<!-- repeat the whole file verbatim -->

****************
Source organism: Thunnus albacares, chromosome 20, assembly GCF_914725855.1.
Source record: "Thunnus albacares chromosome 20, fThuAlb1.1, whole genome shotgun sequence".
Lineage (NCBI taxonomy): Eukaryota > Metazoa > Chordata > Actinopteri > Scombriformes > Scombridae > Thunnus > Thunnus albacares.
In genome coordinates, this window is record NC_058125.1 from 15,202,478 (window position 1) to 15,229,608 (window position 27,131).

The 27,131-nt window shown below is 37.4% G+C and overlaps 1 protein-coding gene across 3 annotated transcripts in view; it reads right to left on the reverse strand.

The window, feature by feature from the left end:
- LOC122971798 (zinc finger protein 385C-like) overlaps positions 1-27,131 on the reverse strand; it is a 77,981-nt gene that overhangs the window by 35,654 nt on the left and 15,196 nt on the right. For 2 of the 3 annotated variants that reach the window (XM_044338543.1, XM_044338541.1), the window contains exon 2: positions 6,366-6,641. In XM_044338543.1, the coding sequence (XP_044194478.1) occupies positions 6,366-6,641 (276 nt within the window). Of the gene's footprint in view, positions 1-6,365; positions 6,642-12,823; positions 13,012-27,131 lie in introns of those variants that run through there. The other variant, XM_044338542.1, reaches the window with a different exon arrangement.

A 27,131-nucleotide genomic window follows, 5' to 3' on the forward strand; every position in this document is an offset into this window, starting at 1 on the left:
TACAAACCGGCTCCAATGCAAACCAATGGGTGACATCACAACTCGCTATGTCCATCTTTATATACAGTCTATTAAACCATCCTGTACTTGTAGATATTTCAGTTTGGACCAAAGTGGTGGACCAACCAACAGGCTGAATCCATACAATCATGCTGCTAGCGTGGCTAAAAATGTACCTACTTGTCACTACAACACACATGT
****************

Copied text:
Source organism: Thunnus albacares, chromosome 20, assembly GCF_914725855.1.
Source record: "Thunnus albacares chromosome 20, fThuAlb1.1, whole genome shotgun sequence".
Lineage (NCBI taxonomy): Eukaryota > Metazoa > Chordata > Actinopteri > Scombriformes > Scombridae > Thunnus > Thunnus albacares.
In genome coordinates, this window is record NC_058125.1 from 15,202,478 (window position 1) to 15,229,608 (window position 27,131).

The 27,131-nt window shown below is 37.4% G+C and overlaps 1 protein-coding gene across 3 annotated transcripts in view; it reads right to left on the reverse strand.

The window, feature by feature from the left end:
- LOC122971798 (zinc finger protein 385C-like) overlaps positions 1-27,131 on the reverse strand; it is a 77,981-nt gene that overhangs the window by 35,654 nt on the left and 15,196 nt on the right. For 2 of the 3 annotated variants that reach the window (XM_044338543.1, XM_044338541.1), the window contains exon 2: positions 6,366-6,641. In XM_044338543.1, the coding sequence (XP_044194478.1) occupies positions 6,366-6,641 (276 nt within the window). Of the gene's footprint in view, positions 1-6,365; positions 6,642-12,823; positions 13,012-27,131 lie in introns of those variants that run through there. The other variant, XM_044338542.1, reaches the window with a different exon arrangement.

A 27,131-nucleotide genomic window follows, 5' to 3' on the forward strand; every position in this document is an offset into this window, starting at 1 on the left:
TACAAACCGGCTCCAATGCAAACCAATGGGTGACATCACAACTCGCTATGTCCATCTTTATATACAGTCTATTAAACCATCCTGTACTTGTAGATATTTCAGTTTGGACCAAAGTGGTGGACCAACCAACAGGCTGAATCCATACAATCATGCTGCTAGCGTGGCTAAAAATGTACCTACTTGTCACTACAACACACATGT